96 points, Huon Hooke (October 2018)
Black olive and plum notes form the base of the 2015 Shiraz St Henri, a wine that sees no new oak (it's aged entirely in old foudres). This vintage includes 7% Cabernet Sauvignon, which gives a bit of lift and a leafy, floral note on the nose. It's medium to full-bodied, with a firm, structured feel and ample tannins to ensure 20-plus years of longevity.
93 points, Joe Czerwinski (October 2018)
South Australia is the driest state on the world’s driest continent. Covering almost 1 million (984 377km) square kilomteres, it represents 12.8% of the Australian land mass. Sweeping plains are intersected by a spine of relatively low lying ranges, the Mount Lofty/Flinders Ranges which extend through the heart of the State. Over 50% of the state is elevated at under 150 metres. The Great Artesian basin covers almost one-third of the State. The major river is the River Murray which lethargically makes its way into the Southern Ocean. This water mass has a moderating effect on climate, particularly in the southern regions of South Australia where most vines are planted.
Summers are generally hot and dry with relatively mild nights. Winters are cool. Rainfall occurs mostly during late autumn/winter (May, June, July, August). Drought and salinity are major concerns.
The principle wine regions in South Australia are; the Adelaide Hills, Barossa (comprising the Barossa and Eden Valleys), Clare Valley, Langhorne Creek, McLaren Vale, Padthaway, Coonawarra and the Riverland. Vineyard expansion has also extended to Wrattonbully, Mount Benson, Bordertown, Robe, Southern Fleurieu and the Flinders Ranges.
It is a tradition for many wine companies to make multi-district blends from South Australian fruit – the idea of house style taking precedence over regional definition. Penfolds pioneered this concept. The vagaries of vintage variation can be evened out by fruit selection, ensuring quality at a high level. However there is debate that this concept comes at the expense of the ‘soul’ of the wine. Penfolds Grange is probably the most famous multi-district blend and is an excellent counter-argument.Andrew Caillard MW, Langton's
Penfolds is probably the most extraordinary of the world’s wine brands with an enviable reputation for quality at every price level. The original Penfold was an English doctor who, in 1844, planted grapes at Magill, now a suburb of Adelaide. However, it was not until the late 1940s that Penfolds began to forge a reputation for red wine.
The Penfolds house style emerged from a fortified wine producing culture and evolved as a winemaking philosophy which has had a profound effect on the entire Australian wine industry. Many of the techniques initially adopted to make Penfolds Grange would become part of the wider Penfolds winemaking culture. The number of techniques employed in the research and development of Penfolds wines is astonishing. Max Schubert and his team pioneered: major advances in yeast technology and paper chromatography; the understanding and use of pH in controlling bacterial spoilage; the use of headed down/submerged cap fermentation and the technique of rack and return; cold fermentation practices; the use of American oak as a maturation vessel and perhaps most critically, partial barrel fermentation. Nowadays, the use of American oak and barrel fermentation for instance is considered traditional Barossa winemaking practice!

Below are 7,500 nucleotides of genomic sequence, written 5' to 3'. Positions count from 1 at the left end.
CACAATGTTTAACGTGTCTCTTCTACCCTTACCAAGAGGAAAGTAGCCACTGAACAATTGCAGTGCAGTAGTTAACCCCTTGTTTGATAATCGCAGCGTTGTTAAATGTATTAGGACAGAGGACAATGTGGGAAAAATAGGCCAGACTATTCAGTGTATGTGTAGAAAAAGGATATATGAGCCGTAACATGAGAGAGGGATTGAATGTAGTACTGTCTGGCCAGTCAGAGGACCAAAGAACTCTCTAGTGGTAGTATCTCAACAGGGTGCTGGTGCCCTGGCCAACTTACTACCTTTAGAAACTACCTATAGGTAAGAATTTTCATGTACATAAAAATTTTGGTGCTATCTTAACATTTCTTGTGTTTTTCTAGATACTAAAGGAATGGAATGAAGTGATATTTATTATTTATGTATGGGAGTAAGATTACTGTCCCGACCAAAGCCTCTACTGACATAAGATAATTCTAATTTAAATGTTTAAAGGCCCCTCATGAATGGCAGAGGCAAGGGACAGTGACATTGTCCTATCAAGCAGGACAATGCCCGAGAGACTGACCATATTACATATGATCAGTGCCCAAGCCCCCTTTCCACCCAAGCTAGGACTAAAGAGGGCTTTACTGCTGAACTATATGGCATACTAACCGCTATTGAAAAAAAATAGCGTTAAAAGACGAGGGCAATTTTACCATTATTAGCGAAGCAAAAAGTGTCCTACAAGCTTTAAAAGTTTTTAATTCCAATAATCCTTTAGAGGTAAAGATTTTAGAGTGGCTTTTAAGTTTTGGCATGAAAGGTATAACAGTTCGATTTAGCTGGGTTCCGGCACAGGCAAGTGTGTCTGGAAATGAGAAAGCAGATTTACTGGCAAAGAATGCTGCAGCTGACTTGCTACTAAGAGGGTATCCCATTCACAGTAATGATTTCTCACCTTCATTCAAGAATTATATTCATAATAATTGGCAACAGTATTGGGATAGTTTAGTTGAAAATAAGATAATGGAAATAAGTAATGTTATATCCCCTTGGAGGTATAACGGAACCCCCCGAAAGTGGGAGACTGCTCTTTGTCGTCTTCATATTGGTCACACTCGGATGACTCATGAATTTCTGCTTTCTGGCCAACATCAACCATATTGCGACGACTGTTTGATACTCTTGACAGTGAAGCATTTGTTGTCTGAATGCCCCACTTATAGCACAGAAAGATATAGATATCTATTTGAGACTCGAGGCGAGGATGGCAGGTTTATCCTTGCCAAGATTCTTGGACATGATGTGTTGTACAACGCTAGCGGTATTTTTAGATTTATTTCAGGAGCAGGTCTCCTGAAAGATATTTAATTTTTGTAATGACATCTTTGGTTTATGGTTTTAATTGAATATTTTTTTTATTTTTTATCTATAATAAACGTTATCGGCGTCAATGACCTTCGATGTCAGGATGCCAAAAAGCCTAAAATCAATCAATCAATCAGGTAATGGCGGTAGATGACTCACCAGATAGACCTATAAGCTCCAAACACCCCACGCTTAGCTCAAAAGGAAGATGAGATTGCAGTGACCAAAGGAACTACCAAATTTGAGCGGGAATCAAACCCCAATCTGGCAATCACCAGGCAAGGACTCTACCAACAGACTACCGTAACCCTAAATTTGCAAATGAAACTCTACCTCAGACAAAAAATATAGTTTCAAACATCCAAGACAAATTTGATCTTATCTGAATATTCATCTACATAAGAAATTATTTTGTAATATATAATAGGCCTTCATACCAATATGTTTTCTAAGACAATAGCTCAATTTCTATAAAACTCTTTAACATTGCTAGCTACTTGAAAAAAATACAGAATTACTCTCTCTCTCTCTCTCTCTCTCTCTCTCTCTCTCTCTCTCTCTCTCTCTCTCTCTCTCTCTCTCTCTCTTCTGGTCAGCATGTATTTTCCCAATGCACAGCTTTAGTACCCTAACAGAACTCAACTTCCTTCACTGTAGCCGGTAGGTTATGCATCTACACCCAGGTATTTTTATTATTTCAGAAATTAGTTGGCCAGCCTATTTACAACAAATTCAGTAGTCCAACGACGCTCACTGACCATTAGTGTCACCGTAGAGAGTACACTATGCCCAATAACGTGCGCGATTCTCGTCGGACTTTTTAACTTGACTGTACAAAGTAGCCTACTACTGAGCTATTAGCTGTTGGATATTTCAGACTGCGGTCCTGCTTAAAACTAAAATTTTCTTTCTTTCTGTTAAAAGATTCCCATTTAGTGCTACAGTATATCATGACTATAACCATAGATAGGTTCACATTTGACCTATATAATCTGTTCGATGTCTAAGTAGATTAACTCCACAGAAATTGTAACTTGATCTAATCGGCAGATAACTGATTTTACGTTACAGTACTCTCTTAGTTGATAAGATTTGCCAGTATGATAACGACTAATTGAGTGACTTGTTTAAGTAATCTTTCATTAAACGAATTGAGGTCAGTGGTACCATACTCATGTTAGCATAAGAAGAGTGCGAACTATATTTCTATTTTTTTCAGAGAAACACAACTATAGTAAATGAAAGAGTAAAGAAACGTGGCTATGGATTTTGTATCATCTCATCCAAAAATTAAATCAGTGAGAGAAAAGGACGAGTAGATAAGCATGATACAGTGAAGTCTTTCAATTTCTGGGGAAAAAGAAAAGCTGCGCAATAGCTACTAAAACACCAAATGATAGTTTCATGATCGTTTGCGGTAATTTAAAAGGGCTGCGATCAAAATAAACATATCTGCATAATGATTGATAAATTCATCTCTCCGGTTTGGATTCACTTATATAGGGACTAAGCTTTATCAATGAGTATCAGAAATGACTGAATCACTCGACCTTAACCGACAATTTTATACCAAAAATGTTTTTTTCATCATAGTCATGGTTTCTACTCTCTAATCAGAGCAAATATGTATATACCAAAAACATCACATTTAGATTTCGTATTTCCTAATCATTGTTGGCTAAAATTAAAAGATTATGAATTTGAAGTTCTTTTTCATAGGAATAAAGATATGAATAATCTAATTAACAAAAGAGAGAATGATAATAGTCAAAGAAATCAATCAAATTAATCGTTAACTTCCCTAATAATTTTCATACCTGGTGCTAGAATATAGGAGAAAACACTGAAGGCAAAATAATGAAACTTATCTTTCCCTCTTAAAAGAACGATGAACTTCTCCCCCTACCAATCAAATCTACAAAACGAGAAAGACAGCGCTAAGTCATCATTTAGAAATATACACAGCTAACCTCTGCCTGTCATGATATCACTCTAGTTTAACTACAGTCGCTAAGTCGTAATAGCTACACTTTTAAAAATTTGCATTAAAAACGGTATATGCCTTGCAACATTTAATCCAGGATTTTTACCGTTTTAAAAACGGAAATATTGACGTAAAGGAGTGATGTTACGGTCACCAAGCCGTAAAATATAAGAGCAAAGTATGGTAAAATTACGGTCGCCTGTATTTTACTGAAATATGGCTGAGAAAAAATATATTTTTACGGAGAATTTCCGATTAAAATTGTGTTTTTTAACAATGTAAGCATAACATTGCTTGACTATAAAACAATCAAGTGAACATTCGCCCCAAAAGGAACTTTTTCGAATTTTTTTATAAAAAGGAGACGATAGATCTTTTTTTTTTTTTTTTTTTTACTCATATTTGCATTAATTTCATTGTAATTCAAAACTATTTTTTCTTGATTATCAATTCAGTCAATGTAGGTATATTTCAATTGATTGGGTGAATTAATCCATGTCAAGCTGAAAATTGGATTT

Today, Penfolds house style embraces the concept of multi-regional blending, optimum fruit quality, the use of fine-grained American or French oak, barrel fermentation and maturation. Overall, the Penfolds style is about highly-defined fruit aromas, fruit sweetness, ripe tannins, richness, power and concentration. The number of iconic wines that have emerged from the Penfolds stable over the years is remarkable. Bin 389 a Cabernet Shiraz blend released in 1960 is now considered the quintessential Australian wine blend. Bin 128 Coonawarra Shiraz and Bin 28 Kalimna Shiraz released in 1962 pre-empted the contemporary enthusiasm for regional definition by about 25 years. Improved vineyard management, site selection and winemaking brought about subsequent releases of Bin 707 and Bin 407 Cabernet Sauvignon. The Penfolds Wine Making Philosophy is the accumulation of more than half-a-century of knowledge and winemaking practice initiated by Max Schubert and subsequently refined by Don Ditter, John Duval and Peter Gago. Their collective commitment to multi-regional and vineyard blending contributed to a consistency of style and quality that has cemented Penfolds reputation as the foremost producer of premium age-worthy red wines in Australia.